Oct 30

Don’t limit your logistics risk planning to Hurricanes like Sandy

Watching the damage to the national infrastructure and the transportation of Sandy, maybe a once in a decade monster storm, it is easy to focus your supply chain risk strategy to Mother Nature events.  A  more happy blog post from Greg Reimer of C H Robinson, http://bit.ly/TsKQka, discusses significant sudden demand changes social media may have on the supply chain. Here things that a very large number of people might think as fun or funny, generally something we think as a positive can swamp the supply chain.

In the blog post, Mr. Reimer mentions Psy’s Utube video has  595 million views. With Halloween coming, all of sudden Psy’s trademark Tuxes became Halloween costumes. When Big Bird after one of the debates was mentioned, Big Bird costumes for Halloween shot way up.   Can your product have spikes in demand?  Is planning done in advance to address those demand spikes?

The article listed above shows Psy on the Ellen show and you can see why he is a such a popular entertainer. One can pretty safely predict sometime in the future that something like this will happen future, maybe to the business that employs you!

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Sep 05

The New Midwest Freight Corridor

Between September 23 and 25 up in Winnipeg, the North American Corridor Coalition (NASCO) will be meeting. One of the major topics of the convention is developing a midwest freight corridor from Texas ports to the Midwest.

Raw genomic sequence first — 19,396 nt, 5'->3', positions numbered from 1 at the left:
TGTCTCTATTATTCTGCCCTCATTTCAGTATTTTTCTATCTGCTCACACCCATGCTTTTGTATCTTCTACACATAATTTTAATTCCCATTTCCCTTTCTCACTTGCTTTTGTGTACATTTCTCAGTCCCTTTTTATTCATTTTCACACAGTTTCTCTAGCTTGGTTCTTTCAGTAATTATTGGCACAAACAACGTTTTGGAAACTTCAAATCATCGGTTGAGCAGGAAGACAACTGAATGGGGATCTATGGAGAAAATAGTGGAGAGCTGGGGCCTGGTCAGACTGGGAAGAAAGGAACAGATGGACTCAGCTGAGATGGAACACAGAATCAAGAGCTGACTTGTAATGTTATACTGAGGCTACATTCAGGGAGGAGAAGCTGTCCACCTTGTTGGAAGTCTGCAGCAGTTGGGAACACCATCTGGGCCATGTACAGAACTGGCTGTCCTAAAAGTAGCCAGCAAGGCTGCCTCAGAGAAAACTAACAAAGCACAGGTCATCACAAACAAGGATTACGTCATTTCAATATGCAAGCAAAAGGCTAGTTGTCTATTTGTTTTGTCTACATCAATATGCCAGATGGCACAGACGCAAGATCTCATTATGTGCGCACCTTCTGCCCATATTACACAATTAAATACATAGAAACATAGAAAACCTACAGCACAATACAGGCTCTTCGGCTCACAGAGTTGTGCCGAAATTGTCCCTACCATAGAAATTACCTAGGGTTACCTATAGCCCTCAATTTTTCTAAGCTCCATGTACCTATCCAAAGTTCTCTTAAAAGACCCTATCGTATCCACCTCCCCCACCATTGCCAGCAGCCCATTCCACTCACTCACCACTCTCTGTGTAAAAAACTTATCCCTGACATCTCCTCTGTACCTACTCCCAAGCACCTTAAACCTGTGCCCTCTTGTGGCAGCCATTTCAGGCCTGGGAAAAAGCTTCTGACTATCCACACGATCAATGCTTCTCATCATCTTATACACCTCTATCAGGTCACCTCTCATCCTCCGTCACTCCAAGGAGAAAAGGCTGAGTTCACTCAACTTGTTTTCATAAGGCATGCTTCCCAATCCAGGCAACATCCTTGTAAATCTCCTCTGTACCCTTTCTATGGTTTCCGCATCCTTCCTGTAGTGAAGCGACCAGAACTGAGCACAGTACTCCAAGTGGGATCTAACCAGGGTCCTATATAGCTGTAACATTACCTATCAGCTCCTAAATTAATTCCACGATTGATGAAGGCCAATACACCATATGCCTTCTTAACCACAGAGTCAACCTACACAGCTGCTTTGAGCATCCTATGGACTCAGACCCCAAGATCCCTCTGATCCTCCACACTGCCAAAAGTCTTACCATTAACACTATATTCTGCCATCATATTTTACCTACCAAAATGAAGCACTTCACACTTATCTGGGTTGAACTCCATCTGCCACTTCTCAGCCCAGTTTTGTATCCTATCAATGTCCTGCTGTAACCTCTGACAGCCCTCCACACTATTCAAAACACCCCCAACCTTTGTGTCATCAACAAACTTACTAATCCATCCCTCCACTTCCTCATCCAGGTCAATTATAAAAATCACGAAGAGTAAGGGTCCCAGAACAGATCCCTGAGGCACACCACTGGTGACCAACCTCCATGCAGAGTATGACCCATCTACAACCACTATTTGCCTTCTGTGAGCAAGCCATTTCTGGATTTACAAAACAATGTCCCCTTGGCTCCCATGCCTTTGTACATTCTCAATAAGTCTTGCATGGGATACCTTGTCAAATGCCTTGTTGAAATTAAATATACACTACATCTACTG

What is driving this is the expansion of the Panama Canal in 2015.  Lots has been written about how the Panama Canal expansion will affect East Coast ports. But there is an opportunity to significantly increase ocean freight from Panama to the Port of Houston and other Texas ports. By doing so, inland transportation distances can be cut substantially. With fuel costs rising and trucks being scarce, shippers may find a low cost opportunity through Texas and Panama to ship from or to Asia and western Central and South America. Today the inland freight corridors from Texas to the Midwest are not fully developed and circuitous.

The Midwest Freight Corridor provides a chance for grain and heavy machinery users in the Midwest to increase their competitiveness. Walmart choose to bring some product from Asia into Midwest through the Port of Houston a few years back to gain alternatives to the west coast ports. Today, in all probability Walmart is paying a small premium on this freight rather than come through the West Coast, but has instead a more reliable supply chain, which is crucial to their operation.

The standard these days is to work for joint public-private partnerships on the infrastructure of this nature.  Likely to potential to increase employment and growth in an area needing it, will propel this process along. See the process develop will be of great interest. How new is this? There is not a website established for it yet.



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